In 1913 A. R. McAllister was a shop teacher in the Joliet Township High School. That year the Board of Education assigned him to the position of Band Director of the High School Band. We all know the history of the High School Band after A. R. McAllister assumed the reign. They won many national championships, and he was one of the founding fathers of the Illinois School Band Association and also one of its past presidents. This organization was the forerunner of our present association.
The Joliet Grade School Band was the superior and outstanding band in the first three decades of the Illinois Grade School Band Association. There were many fine and excellent grade school bands in the organization, but the Joliet Band was admired for excellence in performance by all the other directors. Therefore, a chapter should be devoted to the Joliet Grade School Band as they exemplified what all the other bands were striving for in their performances.
James Milton Thompson was founder and director of the band starting in 1912. Guido Mattei assumed the position in 1918. In 1926, Mattei was followed by Glen J. Ford and was succeeded in 1936 by Forrest L. McAllister, the son of the Joliet Township High School Band Director, A. R. McAllister. As you will notice from the first state contest program of the Illinois Grade School Band Association, Forrest L. McAllister was the band’s director.
On October 14, 1942, Charles S. Peters was appointed Director of the Joliet Grade School Bands and his tenure lasted until 1969. During Peters’ first three years as director, the Joliet Grade School Bands did not participate in band contests because of World War II.
After the war was over, Peters entered the Joliet Grade School Band in the district and state contests for the first time, receiving a “superior rating” in both. By the 1949-50 school year, the Joliet Grade School Bands had won a “superior rating” so often in the Illinois Grade School Band Association State Band Contest that the band was awarded an “honorary superior rating” and was asked to present a concert each year for all the contestants, directors, and music educators attending the state finals. This procedure went well into the second decade.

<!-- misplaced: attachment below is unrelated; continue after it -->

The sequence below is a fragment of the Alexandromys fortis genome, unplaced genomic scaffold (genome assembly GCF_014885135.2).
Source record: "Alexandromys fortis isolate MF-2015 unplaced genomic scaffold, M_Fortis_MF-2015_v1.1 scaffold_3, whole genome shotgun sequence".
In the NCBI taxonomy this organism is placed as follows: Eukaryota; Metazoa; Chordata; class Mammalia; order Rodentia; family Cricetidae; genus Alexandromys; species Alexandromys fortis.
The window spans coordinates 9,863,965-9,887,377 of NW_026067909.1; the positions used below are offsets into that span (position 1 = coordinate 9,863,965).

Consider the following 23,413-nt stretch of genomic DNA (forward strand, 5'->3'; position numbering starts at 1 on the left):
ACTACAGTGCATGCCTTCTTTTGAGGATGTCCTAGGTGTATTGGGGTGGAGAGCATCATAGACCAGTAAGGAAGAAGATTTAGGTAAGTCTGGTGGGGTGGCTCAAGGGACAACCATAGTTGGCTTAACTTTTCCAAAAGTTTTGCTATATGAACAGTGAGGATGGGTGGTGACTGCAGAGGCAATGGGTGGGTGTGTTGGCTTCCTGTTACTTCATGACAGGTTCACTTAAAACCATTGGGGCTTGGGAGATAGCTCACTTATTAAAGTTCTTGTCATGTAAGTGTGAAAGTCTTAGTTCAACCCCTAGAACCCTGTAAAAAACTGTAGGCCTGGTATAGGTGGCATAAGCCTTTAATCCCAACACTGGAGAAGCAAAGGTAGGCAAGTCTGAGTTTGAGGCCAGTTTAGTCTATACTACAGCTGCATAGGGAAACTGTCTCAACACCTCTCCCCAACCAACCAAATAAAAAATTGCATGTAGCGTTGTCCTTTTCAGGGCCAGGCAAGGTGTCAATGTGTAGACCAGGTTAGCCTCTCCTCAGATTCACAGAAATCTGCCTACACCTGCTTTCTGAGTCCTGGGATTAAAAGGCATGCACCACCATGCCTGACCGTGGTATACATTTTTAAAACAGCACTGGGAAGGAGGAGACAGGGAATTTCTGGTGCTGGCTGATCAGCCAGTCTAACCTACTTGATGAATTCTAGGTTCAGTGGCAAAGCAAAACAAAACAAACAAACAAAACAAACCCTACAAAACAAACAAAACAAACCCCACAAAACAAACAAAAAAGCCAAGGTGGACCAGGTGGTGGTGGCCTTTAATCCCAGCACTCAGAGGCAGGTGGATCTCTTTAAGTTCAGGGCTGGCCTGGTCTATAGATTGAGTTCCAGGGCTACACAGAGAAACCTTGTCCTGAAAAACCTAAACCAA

The third decade of the Illinois Grade School Band Association saw much growth and was unparalleled in the history of the group. The name of the association was not only changed once but twice during this decade. Progress in the instrumental education of young musicians was greater during this period of time than at any other period.
In the spring of 1959, Cloyd Myers was still President, W. C. Edwards was in his first term as Vice-President, and Frank Laurie continued to serve in the capacity of Secretary- Treasurer. These three officers served the entire decade.
At the annual Executive Board meeting of the association in October of 1959 which was again held at the Hotel Kaskaskia, LaSalle, the following members comprised the Board: District #1, Donald Langellier, Quincy; District #2, John Thompson, Canton; District #3, Bill Douglas, Princeton; District #4, Walter Kuebler, Sterling; District #5, Ed Jones, Plainfield; and District #6, Robert Soukup, Libertyville.
At this meeting, W. C. Edwards was appointed chairman along with Cloyd Myers and Frank Laurie to realign the Northern Division into eight districts instead of the present six. The band movement was experiencing more growth, and the contest sites were becoming very overcrowded. There was too much enrollment for only six districts. Therefore, the Executive Board proposed that eight districts should be formed in the Northern Division. The three men appointed for a year’s project realized they really had their work cut out for them as they tried to readjust the boundaries equally in population, member schools, and in contest participation.
Another important decision voted at the Executive Board meeting and at the general meeting on Sunday by the entire membership was to allow “On the Spot Recording Co.” to record the organization contest at the district and state levels and sell the disc recordings to the members of the bands. This was approved with much enthusiasm as an educational tool by which the young musicians would be able to hear their band’s performance at the contest. What an advancement and breakthrough in the technology of recording. The records sold like “hotcakes.”